TRIPWIRE By Lee Child
Review by Mike Dennis
I decided to read Tripwire after Lee Child told me that even though he’d never been to Key West, he set the beginning of this novel there because it seemed like a good idea at the time. Since Key West is my adopted hometown (I’ve lived there longer than I’ve ever lived anywhere), I wanted to see if he brought the setting to life.
The 1999 novel starts off with a healthy dose of Key West atmosphere. Jack Reacher is sitting in a dark bar whose dÃ©cor includes fishing gear and thousands of business cards, when a stranger steps up next to him and says, “Are you Jack Reacher?”
Of course, Reacher denies it, but learns that the man, who calls himself Costello, is a private investigator from New York in town looking for Reacher on behalf of a client. Later, Reacher encounters two tough guys with New York accents who are also looking for him. Pretty soon, Costello turns up dead and Reacher is overcome with guilt. Before you can say “Margaritaville”, he heads for New York to find out why Costello was looking for him.
The whys and the wherefores take up the rest of the 559-page book, as Reacher is inexorably drawn into Wall Street intrigue, family tragedies, and the complex politics of Vietnam MIAs. Bad guys abound, stalking him at every turn, keeping his reflexes sharp as he moves through New York, St Louis, and Hawaii.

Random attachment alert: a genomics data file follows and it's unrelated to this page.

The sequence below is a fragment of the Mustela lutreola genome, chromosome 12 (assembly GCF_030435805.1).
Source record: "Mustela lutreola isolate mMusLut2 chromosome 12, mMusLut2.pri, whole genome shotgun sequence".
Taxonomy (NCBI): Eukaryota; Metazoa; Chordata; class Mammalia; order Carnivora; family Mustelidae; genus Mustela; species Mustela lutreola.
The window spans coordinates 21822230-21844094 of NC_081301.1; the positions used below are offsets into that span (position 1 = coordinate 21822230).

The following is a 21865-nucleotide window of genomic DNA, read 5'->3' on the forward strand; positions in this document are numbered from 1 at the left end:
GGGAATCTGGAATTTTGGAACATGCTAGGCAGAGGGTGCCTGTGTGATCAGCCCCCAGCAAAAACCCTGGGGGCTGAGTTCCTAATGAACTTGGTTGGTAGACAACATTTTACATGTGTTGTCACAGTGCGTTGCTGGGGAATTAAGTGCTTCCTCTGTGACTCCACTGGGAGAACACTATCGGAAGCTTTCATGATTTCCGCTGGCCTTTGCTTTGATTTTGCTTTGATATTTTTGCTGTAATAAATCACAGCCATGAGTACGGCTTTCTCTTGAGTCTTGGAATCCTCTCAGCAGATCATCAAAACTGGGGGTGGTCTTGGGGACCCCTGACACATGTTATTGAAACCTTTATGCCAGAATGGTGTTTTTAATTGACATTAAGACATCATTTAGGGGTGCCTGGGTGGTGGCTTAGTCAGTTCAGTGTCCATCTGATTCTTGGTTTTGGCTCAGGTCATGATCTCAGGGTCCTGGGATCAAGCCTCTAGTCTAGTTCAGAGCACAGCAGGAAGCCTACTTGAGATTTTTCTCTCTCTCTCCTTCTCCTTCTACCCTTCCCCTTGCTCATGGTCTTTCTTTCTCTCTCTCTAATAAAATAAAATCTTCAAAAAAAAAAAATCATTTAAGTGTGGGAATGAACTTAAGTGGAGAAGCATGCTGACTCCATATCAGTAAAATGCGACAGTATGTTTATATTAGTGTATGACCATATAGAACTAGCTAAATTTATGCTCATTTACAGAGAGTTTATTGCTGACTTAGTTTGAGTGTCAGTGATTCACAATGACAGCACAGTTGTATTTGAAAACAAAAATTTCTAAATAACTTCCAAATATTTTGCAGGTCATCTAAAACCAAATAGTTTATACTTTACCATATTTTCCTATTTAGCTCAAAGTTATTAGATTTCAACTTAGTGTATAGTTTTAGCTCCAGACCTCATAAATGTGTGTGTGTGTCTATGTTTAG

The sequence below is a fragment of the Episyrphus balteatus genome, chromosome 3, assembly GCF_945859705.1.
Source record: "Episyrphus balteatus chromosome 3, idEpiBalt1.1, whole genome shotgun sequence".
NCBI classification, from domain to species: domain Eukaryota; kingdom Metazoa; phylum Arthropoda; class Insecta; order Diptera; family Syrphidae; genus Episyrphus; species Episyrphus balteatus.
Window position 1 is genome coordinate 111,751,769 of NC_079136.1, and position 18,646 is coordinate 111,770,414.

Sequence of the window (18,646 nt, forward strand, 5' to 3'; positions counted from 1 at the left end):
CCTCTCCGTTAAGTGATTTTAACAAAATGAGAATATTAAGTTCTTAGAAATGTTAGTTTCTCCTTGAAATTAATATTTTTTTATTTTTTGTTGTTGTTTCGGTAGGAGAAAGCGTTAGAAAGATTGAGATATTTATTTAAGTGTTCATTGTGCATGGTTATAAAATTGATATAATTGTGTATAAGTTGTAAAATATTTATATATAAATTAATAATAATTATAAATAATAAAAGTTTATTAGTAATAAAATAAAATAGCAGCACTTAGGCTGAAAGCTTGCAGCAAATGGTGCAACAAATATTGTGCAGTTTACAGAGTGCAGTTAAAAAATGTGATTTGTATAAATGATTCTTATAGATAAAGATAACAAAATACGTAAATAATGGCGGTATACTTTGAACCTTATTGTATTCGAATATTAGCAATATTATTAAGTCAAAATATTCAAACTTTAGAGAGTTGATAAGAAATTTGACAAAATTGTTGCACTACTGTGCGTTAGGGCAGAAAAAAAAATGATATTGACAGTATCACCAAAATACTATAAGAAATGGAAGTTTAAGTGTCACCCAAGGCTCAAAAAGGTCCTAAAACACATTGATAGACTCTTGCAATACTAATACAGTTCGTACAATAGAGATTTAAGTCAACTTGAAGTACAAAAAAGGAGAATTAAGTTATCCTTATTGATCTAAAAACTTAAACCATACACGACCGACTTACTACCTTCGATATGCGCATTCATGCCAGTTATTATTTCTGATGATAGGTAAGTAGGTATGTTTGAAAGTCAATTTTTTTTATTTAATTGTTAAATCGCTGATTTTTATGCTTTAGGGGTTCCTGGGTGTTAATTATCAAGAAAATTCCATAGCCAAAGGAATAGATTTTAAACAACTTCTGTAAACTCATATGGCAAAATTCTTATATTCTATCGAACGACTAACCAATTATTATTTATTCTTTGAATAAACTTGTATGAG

Child writes this stuff very well, keeping the reader pinned to the page with Reacher’s conflicts and wry observations on the immediate world around him. The tension, which is the strong suit of a Child novel, builds continuously, but primarily in non-Reacher scenes. This technique enables Reacher to go about his business of piecing the puzzle together without having to shoot people every time he turns around. Quick scene-to-scene cutting keeps the reader’s attention from straying as the plot unfolds in rapid fashion. Reacher pulls a girl by the hand through the book in his scenes, while the real tension is mounting elsewhere, drawing Reacher and the reader toward the climax.
Even though Tripwire is one of the earlier Reacher efforts, it reads like the character is well-known to all, like he’s been around for decades. And the way Child is going these days, I’m sure Reacher won’t be retiring anytime soon.